The tense situation over the continuing independence of Ukraine is the concern of most of Europe this week.
While not a member of NATO – and Russia’s President Putin wants guarantees that it will never be allowed to join – several NATO countries including the United States and the United Kingdom have sent arms shipments to help bolster the Ukrainian defence force. NATO has refused to make such a commitment, which would have encouraged Russia to look for other nations that it could pressure and coerce, such as the Baltic States.
President Biden approved a $200 million plan to supply the Ukraine with defensive aid including ammunition. The UK has supported the Ukraine by sending Saxon personnel vehicles and a range of anti-tank weapons. Other military equipment has been sent from Poland (loitering munitions), Turkey (Bayraktar TB2 unmanned aerial systems), Lithuania and Estonia (including anti-aircraft missiles).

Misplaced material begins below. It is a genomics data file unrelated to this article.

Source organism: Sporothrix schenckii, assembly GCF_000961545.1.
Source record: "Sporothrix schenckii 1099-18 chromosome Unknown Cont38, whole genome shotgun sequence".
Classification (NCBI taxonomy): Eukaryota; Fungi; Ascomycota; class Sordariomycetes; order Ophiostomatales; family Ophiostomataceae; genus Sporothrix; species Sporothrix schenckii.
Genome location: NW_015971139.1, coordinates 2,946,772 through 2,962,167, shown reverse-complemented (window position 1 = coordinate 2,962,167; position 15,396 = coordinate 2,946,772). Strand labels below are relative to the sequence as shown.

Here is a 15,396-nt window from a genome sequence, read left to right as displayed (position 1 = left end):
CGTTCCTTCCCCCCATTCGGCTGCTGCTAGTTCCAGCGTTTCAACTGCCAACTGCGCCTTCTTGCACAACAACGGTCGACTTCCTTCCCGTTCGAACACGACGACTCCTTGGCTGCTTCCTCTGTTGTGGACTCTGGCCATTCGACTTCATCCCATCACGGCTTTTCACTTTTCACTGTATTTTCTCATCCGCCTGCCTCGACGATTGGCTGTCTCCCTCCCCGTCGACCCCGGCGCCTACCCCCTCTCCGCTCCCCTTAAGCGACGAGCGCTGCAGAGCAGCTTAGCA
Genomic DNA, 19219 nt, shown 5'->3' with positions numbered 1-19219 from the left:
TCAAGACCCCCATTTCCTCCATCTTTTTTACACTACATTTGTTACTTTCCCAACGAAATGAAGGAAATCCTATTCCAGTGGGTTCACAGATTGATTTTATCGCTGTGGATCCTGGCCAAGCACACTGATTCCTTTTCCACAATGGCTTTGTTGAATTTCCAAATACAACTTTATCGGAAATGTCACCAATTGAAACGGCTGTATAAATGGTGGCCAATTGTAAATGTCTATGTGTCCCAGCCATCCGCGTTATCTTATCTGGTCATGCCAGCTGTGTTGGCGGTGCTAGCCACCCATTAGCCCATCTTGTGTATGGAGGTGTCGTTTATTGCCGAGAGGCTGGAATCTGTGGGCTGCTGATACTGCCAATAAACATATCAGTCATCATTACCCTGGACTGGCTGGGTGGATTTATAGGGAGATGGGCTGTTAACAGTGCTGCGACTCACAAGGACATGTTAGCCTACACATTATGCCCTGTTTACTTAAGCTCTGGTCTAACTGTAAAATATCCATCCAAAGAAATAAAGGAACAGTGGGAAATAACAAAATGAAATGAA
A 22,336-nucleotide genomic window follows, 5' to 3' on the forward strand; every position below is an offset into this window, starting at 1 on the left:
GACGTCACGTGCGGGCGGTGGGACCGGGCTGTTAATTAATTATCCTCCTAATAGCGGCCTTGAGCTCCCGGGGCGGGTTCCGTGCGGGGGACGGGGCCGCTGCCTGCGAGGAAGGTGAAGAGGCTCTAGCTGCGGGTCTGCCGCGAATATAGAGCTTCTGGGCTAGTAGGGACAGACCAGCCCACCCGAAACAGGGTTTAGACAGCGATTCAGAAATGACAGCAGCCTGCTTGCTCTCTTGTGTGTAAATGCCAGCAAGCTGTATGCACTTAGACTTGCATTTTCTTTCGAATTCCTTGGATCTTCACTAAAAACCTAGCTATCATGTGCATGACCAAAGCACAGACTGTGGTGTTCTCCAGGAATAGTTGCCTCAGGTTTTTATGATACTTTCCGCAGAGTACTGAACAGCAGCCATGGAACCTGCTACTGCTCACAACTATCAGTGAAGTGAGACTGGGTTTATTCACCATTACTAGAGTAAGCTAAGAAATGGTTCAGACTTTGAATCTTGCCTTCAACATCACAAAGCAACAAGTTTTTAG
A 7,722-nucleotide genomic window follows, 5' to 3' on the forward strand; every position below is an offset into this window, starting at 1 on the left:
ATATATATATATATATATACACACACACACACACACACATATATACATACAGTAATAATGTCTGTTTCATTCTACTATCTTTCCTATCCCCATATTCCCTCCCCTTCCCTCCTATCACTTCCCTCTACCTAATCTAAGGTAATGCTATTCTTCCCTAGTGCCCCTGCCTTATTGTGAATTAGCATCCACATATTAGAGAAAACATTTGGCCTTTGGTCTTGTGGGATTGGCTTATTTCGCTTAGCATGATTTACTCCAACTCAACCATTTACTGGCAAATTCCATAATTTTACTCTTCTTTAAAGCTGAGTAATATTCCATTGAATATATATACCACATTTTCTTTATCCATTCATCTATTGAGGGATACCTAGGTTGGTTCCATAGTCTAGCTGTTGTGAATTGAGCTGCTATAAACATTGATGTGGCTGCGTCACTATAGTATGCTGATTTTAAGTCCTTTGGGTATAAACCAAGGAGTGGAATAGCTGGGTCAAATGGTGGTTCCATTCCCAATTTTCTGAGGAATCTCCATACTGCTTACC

One major European nation, Germany, has shown a reluctance to send weapons and has offered a field hospital and, in what has been ridiculed widely, 5,000 helmets which the mayor of Kyiv, Vitali Klitschko, labelled as ‘a joke’. Germany is strategically vulnerable to Russian threats to turn off its gas supply, on which it depends on significantly.
However, the fact is that the Russians have positioned over 100,000 personnel and equipment around Ukraine, and have flown fighter aircraft into the area. While the Russian leadership continues to claim, seemingly ‘incredulously’, that this is ‘just an exercise’, the volume of modern weaponry and the number of joint-arms units and their positioning around the borders of Ukraine suggests otherwise.
The US has placed 8,500 soldiers on notice for rapid deployment to eastern Europe should any other country in eastern Europe be threatened. It is highly unlikely that NATO forces would engage Russian forces if they invaded Ukraine. The overwhelming power of a coordinated Russian attack from various points in Russia, Crimea and potentially Belorus, which would most likely begin with cyber and electronic warfare disruption of Ukrainian armed forces, would be overwhelming despite how fiercely they were met by Ukraine’s armed forces.
by Andrew Drwiega